Typhoon Mangkhut: government pledges up to HK$10 million for each sports association with damaged facilities
Government agrees special funding to repair Hong Kong sports association-run facilities after initially saying the damage can be covered by insurance
The government has agreed to provide special funding to repair sports association-run facilities damaged by Typhoon Mangkhut, declaring a ceiling of HK$10 million for each national sports association.
While most of the designated training facilities in Hong Kong are run by government’s Leisure and Cultural Services Department, some sports have their own training centres, such as rowing, canoeing and sailing, with windsurfing running a clubhouse at Stanley Beach. Cycling also runs its own Gin Drinkers Bay BMX centre in Kwai Chung.
Some of these sports face massive storm-damage bills and the government had initially indicated it would not be giving financial help to carry out repairs.
However, Dennis Chau Wai-keung, executive director of the Windsurfing Association of Hong Kong, said his organisation received a call from the Home Affairs Bureau last week telling them a maximum of HK$10 million (US$1.28 million) would be made available for them to repair Mangkhut-related damage.
“This is definitely good news as the clubhouse in Stanley Beach is in very bad condition after the typhoon,” Chau said.
“We also lost two coaching boats as both went missing in the sea during the typhoon and it will cost us a lot to replace them. Hopefully, this can now be resolved by the government funding.”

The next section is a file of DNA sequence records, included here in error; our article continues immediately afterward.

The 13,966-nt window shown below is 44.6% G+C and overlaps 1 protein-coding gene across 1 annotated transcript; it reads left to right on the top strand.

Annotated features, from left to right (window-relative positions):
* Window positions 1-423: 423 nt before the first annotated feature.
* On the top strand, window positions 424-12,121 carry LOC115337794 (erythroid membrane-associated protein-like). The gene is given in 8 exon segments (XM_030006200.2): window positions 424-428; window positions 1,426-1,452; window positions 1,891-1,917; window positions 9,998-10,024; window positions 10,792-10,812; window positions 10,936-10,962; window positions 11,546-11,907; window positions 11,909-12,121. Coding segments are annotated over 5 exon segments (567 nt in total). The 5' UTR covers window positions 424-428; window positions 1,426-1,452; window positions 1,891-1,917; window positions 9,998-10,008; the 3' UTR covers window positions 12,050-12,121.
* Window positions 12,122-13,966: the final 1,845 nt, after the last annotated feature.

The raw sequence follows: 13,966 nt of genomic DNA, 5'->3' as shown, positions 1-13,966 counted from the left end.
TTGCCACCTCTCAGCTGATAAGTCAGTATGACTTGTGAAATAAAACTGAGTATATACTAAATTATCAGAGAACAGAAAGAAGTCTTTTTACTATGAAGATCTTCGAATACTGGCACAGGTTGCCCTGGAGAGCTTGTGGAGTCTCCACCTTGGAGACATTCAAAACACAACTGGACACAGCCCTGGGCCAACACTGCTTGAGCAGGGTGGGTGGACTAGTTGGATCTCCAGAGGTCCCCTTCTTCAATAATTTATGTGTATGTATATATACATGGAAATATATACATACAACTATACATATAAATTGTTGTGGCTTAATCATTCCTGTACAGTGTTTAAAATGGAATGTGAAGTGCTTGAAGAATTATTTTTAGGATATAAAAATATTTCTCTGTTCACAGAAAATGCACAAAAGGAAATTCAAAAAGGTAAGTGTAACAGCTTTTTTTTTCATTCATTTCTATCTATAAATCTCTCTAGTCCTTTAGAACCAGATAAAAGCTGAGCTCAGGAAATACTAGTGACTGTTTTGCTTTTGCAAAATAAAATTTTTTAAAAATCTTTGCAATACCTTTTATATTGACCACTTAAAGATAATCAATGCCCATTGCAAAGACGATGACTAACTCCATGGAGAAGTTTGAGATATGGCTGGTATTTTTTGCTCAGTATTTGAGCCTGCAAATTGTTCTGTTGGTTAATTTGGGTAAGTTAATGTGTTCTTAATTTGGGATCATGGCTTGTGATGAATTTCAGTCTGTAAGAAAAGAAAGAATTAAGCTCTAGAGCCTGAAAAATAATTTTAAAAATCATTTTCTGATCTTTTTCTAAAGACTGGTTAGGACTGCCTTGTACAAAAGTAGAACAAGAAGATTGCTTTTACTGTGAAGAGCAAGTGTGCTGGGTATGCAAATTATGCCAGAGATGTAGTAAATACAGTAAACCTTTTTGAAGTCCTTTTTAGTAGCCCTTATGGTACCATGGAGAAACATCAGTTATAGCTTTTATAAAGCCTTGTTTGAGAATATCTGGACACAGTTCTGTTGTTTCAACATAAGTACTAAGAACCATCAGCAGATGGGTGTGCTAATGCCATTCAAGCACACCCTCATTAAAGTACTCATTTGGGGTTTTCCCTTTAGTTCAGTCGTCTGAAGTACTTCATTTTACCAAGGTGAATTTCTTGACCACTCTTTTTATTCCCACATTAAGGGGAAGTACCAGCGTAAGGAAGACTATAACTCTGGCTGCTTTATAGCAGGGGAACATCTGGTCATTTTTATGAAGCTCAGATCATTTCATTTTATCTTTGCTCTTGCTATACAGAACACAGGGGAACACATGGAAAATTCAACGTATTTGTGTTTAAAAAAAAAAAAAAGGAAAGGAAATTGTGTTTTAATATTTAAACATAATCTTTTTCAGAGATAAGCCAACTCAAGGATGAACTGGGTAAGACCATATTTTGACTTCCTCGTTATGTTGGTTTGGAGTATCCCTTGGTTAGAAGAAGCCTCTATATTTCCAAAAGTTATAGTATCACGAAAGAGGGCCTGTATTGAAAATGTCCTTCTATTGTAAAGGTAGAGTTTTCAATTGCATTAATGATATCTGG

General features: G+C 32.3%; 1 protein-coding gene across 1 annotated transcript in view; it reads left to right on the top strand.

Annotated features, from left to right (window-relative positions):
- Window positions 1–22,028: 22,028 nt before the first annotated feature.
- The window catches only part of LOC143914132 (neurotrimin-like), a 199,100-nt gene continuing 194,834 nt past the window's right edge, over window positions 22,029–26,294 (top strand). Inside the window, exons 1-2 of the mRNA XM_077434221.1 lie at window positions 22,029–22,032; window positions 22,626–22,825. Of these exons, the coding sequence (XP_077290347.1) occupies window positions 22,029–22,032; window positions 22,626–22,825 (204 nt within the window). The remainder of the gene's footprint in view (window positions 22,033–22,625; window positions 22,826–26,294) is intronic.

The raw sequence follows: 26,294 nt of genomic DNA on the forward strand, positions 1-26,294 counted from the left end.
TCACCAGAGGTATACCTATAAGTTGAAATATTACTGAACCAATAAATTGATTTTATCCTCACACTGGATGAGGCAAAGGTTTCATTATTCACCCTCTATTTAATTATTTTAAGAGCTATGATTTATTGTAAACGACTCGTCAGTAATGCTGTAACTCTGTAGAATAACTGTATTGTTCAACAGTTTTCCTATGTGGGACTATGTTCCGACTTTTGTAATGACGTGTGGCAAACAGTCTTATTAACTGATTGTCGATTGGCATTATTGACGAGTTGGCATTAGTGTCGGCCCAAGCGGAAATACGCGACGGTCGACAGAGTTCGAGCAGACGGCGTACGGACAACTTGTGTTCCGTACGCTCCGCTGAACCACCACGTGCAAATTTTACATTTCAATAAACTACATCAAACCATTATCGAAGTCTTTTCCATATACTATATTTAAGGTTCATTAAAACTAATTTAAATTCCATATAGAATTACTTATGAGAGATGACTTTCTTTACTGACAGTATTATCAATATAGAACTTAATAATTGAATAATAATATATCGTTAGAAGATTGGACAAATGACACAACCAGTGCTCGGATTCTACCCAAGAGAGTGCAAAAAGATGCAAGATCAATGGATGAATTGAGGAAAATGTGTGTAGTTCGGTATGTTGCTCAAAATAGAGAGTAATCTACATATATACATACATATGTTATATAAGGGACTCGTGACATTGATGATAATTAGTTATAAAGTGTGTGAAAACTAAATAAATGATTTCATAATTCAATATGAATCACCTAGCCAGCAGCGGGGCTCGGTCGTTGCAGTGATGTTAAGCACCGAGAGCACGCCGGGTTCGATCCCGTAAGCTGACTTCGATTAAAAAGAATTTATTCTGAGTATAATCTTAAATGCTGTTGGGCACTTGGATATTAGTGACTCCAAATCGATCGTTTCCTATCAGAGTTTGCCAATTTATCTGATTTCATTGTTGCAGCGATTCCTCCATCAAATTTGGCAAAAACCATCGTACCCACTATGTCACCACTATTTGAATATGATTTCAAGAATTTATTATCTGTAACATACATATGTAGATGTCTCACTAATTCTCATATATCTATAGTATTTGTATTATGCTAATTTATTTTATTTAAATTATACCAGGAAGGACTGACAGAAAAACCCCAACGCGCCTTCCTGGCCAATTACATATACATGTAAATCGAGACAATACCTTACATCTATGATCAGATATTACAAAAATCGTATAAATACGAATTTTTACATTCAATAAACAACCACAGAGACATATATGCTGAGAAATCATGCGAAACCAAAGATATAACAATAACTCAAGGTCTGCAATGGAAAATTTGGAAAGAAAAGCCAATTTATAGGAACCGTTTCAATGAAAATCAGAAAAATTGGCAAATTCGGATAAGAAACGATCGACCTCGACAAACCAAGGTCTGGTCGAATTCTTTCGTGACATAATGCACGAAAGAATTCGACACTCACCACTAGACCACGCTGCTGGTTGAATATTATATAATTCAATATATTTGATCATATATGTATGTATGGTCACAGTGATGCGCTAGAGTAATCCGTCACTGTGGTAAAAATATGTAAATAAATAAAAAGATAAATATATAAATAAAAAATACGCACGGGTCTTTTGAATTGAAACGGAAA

Just after Mangkhut hit Hong Kong in mid-September, the Home Affairs Bureau indicated that insurance policies would have to cover repair bills.
However, most of the NSAs contacted said they never considered covering their facilities by insurance as the premium for property all-risk insurance was expensive and difficult to obtain.
Chau said his organisation had been given until this Friday to submit damage reports and repair estimates.
Other sports associations affected are understood to have been given the same deadline.
Tong Yui-shing, president of the Sailing Federation, said its elite training centre in Little Palm Beach of Sai Kung was severely damaged.
“We also received the call on Friday that there would be a maximum HK$10 million available for each association to repair its facilities,” he said. “Our sole elite training centre in Sai Kung suffered great damage.”
Alex Wong Chi-yu, executive director of the cycling association, expected several million dollars would be needed to repair its BMX centre.
“There is a minor landslide in our centre caused by falling trees,” he said. “Our centre also suffered other damage and now, thanks to the financial help from the government, we can resolve all these problems.”
Earlier, the rowing association said it would need HK$6 million to repair its two training centres along Shing Mun River.